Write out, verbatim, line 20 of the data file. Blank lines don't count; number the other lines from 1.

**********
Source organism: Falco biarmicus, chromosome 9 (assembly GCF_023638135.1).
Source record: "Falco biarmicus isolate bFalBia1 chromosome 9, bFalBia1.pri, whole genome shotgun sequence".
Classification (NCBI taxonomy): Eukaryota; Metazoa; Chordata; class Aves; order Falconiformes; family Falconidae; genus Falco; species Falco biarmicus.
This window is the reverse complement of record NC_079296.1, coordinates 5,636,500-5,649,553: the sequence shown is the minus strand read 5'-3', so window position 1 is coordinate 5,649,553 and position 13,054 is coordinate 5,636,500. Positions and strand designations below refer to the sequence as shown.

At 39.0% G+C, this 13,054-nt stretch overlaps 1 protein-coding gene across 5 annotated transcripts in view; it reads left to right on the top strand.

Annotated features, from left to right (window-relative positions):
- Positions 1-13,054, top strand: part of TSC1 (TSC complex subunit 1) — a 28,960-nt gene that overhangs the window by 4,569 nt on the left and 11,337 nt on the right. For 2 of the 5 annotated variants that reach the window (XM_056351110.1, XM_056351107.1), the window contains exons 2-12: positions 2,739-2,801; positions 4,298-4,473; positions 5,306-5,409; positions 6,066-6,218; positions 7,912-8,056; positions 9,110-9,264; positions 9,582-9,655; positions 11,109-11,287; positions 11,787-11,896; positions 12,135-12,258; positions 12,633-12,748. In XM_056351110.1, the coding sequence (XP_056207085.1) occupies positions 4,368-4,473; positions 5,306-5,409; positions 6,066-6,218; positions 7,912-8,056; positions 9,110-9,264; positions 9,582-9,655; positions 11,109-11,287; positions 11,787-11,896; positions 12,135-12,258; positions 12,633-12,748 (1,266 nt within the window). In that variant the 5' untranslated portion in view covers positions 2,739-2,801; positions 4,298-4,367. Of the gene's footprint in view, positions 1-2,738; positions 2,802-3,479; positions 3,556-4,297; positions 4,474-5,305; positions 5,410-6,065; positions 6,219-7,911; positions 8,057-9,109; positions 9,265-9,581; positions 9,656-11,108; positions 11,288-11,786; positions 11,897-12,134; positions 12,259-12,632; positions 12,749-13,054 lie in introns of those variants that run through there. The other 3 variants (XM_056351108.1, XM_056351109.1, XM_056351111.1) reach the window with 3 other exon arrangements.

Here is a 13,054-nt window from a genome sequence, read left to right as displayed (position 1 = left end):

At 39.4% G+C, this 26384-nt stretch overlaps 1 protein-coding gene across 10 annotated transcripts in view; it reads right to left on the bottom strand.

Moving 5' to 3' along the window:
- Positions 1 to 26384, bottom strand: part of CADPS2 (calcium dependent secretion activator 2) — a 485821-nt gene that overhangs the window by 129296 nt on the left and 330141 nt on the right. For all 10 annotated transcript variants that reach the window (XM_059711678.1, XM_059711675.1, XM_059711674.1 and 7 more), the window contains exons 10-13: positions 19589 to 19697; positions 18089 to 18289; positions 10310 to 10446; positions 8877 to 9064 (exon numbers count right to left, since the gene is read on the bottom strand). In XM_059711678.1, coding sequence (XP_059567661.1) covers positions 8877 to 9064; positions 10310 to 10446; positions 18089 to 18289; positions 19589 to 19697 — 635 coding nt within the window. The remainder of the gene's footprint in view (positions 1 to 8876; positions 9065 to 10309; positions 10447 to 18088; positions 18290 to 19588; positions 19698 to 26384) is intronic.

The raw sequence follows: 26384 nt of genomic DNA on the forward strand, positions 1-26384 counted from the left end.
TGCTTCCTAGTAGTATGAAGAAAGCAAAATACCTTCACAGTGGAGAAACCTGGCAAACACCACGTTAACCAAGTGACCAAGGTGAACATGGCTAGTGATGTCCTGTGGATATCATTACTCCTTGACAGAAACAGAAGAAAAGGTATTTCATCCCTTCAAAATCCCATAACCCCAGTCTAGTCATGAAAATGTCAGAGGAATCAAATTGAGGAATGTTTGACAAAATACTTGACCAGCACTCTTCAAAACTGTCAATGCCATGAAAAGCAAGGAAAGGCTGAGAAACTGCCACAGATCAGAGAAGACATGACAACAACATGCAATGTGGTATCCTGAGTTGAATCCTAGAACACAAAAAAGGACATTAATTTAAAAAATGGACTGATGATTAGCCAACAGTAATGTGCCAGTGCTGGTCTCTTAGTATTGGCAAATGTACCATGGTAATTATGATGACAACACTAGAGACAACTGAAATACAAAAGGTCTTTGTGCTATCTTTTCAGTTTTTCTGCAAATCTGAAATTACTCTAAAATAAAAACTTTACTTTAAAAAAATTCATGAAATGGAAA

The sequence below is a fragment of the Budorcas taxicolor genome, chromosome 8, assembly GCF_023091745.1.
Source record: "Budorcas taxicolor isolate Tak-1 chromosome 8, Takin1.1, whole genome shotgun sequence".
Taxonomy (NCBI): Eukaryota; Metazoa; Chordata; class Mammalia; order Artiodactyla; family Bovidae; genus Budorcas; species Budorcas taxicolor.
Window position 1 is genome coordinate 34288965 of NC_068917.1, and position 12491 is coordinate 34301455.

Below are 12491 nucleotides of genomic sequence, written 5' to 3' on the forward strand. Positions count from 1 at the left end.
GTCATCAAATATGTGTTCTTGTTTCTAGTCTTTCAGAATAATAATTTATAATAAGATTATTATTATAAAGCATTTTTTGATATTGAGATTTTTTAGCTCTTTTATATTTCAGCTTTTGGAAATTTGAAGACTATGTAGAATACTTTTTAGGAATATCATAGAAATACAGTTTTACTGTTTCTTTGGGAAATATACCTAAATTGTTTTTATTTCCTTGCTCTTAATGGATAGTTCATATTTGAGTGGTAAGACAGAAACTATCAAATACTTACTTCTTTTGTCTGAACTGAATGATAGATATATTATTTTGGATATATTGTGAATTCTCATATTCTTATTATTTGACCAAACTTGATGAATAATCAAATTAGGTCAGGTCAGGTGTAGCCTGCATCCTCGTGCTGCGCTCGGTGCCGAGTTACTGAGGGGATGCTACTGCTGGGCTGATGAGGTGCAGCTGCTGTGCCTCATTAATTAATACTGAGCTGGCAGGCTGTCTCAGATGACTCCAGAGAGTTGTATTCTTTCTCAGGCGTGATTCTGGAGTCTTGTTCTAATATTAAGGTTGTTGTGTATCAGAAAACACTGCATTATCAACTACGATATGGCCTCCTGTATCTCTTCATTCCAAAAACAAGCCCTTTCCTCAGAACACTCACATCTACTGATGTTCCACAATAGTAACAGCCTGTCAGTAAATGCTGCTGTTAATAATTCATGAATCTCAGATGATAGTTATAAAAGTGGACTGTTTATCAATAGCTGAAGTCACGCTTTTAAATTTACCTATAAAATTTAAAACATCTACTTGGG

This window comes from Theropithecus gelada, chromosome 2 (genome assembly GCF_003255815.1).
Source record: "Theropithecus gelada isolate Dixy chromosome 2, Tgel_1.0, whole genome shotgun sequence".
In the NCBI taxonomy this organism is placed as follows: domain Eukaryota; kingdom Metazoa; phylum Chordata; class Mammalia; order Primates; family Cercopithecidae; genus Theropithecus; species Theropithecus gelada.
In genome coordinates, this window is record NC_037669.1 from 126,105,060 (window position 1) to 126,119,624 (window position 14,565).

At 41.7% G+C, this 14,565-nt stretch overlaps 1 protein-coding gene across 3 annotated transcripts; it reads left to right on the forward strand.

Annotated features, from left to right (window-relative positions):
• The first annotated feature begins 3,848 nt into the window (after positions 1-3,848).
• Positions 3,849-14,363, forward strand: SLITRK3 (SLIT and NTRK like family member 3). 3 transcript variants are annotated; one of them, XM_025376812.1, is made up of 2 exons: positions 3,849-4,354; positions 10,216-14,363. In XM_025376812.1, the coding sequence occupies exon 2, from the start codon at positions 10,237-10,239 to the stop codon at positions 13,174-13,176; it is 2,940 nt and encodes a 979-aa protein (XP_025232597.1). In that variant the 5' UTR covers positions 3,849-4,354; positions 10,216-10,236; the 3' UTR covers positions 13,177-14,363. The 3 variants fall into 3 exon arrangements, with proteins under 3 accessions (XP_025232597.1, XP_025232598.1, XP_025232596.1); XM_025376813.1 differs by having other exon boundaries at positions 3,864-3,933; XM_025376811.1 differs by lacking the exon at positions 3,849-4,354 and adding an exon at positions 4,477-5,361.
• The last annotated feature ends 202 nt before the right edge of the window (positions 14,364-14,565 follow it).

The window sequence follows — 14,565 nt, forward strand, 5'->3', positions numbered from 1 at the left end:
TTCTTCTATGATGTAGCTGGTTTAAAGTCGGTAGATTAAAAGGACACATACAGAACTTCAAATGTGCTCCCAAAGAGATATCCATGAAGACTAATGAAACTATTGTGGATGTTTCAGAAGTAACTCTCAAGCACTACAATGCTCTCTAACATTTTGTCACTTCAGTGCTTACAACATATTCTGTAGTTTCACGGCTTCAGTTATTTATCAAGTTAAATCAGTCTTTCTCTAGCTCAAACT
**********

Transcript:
This window comes from Theropithecus gelada, chromosome 2 (genome assembly GCF_003255815.1).